The Cubs had already played the anthem during the seventh inning on scattered occasions. But in his landmark 1974 biography of Babe Ruth, Robert Creamer cited the Game 1 rendition of the anthem as the origin of “a long-standing baseball tradition,” noting that Chicago repeated it in the seventh inning of Games 2 and 3 before the series shifted to Boston, where Sox owner and Broadway producer Harry Frazee moved the song to the start.
“Thereafter it was usually played on opening day and at World Series games and other special occasions that warranted the presence of a band,” Creamer wrote, becoming an every-game phenomenon with the spread of sound systems and another wave of patriotism in World War II.
Many writers repeated that account, including multiple publications this year. Others unearthed earlier pairings of the anthem and baseball, establishing that major league teams often played it on Opening Day and the Fourth of July by the early 20th century.
A Globe review found numerous reports of the anthem being played at earlier World Series, including twice in Game 2 of the 1915 Sox-Phillies series, once when the band mistook the entourage around the mayor of Philadelphia for the pregame arrival of President Wilson, and once in the ninth, when the president helped lead the singing. (When Wilson actually arrived, the band was taking a break.)
The difference in 1918 was the war, which elevated the anthem from passing reference to headline. And the coverage of Game 5 in Boston suggests less a planned pregame anthem than an unexpected rendition, with power to suddenly soothe an unsettled crowd.
Days earlier, players had been outraged to learn they would be receiving vastly reduced World Series bonuses, with management giving them a smaller percentage than usual from a pool of ticket sales that were already down.
When the players tried to advocate for themselves, the three-member National Commission that oversaw baseball rebuffed them. So the players refused to suit up for Game 5, triggering emergency negotiations.
With management unyielding, the ballplayers relented — provided they could make a statement that they were playing under protest for the “sake of baseball” and public enjoyment.
“The truth of the matter is, they were being given a rotten deal,” but fans in that moment had little interest in picking sides in a financial squabble over a game played during wartime, said Richard A. Johnson, curator of The Sports Museum of New England and coauthor of “Red Sox Century,” a history of the team’s first 100 years.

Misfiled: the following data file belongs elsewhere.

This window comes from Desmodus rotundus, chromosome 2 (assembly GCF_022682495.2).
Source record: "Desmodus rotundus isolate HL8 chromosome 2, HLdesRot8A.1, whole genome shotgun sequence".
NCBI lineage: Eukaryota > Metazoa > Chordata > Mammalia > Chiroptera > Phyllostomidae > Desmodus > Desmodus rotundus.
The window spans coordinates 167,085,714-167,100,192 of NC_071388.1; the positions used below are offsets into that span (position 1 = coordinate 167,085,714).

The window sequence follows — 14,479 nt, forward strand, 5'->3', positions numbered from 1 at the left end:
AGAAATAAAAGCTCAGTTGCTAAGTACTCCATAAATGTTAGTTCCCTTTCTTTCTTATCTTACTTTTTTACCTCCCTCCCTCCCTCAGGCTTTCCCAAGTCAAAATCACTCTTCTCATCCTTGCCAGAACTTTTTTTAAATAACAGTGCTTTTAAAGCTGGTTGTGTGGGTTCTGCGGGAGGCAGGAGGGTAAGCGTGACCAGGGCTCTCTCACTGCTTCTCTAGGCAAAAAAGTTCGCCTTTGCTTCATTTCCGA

Newspaper accounts that day varied widely, but a Boston Post cartoon showed a flock of angry fans crying out for the game to start and threatening to leave.
The Boston Evening Globe described the crowd as placated largely by the “heroic work” of an exhausted band filling time with song after song. One wire account praised that band’s “touching” performance of “Don’t Bite the Hand That’s Feeding You,” a love-it-or-leave-it number instructing immigrants who disrespect “Uncle Sammy” to “go back to your home o’er the sea.” Several highlighted the playing of the wartime hit “Over There,” as a group of wounded soldiers made their way through the grandstand on crutches.
But when the players appeared and cursory news about the strike spread, some fans excoriated them as “ ‘Bolsheviki’ and ‘shameless holdups’ and a lot of other names which would not look nice in print or have been pleasant to have been heard by those to whom these terms applied,” the Evening Globe wrote.
Then the first notes of “The Star-Spangled Banner” sounded. “The band did not blare out the anthem as is customary,” an account in New York’s Middletown Times-Press said. “It played it softly, and in the presence of those boy heroes who have given their lives over to blight and disease for their country, it seemed like the benediction of prayer.”
The Sox lost 3-0, and the crowd dropped sharply the next day, with Fenway less than half full to witness the Sox clinch their fifth championship. Some of the loss was likely due to it coinciding with the latest Registration Day, requiring men not included in earlier Selective Service calls to register in person. But many sportswriters attributed it to frustration over the bonus-pay dispute, calling it a black eye for a game about to go on hiatus for a war that might last into the 1920s.
Instead, Germany surrendered in November, and baseball returned in 1919. The next World Series — defined for posterity by the Black Sox gambling conspiracy — began with the anthem.
See how the Globe covered Game 5 in 1918: